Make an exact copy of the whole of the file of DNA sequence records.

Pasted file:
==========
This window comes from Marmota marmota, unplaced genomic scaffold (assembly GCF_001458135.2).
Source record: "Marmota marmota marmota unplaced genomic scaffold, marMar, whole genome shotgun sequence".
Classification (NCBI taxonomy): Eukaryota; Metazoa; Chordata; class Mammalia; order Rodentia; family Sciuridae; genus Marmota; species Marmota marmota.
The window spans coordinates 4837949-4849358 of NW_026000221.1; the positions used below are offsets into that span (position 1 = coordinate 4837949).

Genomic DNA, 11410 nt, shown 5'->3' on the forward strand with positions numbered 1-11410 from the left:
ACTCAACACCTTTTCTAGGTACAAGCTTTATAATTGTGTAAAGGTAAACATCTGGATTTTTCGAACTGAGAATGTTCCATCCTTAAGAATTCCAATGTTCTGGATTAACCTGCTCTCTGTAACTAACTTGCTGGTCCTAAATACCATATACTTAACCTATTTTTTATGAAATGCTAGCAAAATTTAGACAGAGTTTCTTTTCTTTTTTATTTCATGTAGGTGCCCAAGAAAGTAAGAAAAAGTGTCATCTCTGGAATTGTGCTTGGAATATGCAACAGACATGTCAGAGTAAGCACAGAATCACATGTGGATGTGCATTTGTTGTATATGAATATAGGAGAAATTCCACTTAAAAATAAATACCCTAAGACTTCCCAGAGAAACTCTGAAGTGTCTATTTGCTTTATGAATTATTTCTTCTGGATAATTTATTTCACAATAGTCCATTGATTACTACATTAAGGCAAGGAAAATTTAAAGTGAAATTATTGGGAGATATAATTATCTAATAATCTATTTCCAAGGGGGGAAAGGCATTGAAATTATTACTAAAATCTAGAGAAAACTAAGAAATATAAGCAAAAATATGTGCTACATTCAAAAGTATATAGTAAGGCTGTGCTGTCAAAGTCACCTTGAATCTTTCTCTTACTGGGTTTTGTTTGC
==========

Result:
This window comes from Marmota marmota, unplaced genomic scaffold (assembly GCF_001458135.2).
Source record: "Marmota marmota marmota unplaced genomic scaffold, marMar, whole genome shotgun sequence".
Classification (NCBI taxonomy): Eukaryota; Metazoa; Chordata; class Mammalia; order Rodentia; family Sciuridae; genus Marmota; species Marmota marmota.
The window spans coordinates 4837949-4849358 of NW_026000221.1; the positions used below are offsets into that span (position 1 = coordinate 4837949).

Genomic DNA, 11410 nt, shown 5'->3' on the forward strand with positions numbered 1-11410 from the left:
ACTCAACACCTTTTCTAGGTACAAGCTTTATAATTGTGTAAAGGTAAACATCTGGATTTTTCGAACTGAGAATGTTCCATCCTTAAGAATTCCAATGTTCTGGATTAACCTGCTCTCTGTAACTAACTTGCTGGTCCTAAATACCATATACTTAACCTATTTTTTATGAAATGCTAGCAAAATTTAGACAGAGTTTCTTTTCTTTTTTATTTCATGTAGGTGCCCAAGAAAGTAAGAAAAAGTGTCATCTCTGGAATTGTGCTTGGAATATGCAACAGACATGTCAGAGTAAGCACAGAATCACATGTGGATGTGCATTTGTTGTATATGAATATAGGAGAAATTCCACTTAAAAATAAATACCCTAAGACTTCCCAGAGAAACTCTGAAGTGTCTATTTGCTTTATGAATTATTTCTTCTGGATAATTTATTTCACAATAGTCCATTGATTACTACATTAAGGCAAGGAAAATTTAAAGTGAAATTATTGGGAGATATAATTATCTAATAATCTATTTCCAAGGGGGGAAAGGCATTGAAATTATTACTAAAATCTAGAGAAAACTAAGAAATATAAGCAAAAATATGTGCTACATTCAAAAGTATATAGTAAGGCTGTGCTGTCAAAGTCACCTTGAATCTTTCTCTTACTGGGTTTTGTTTGC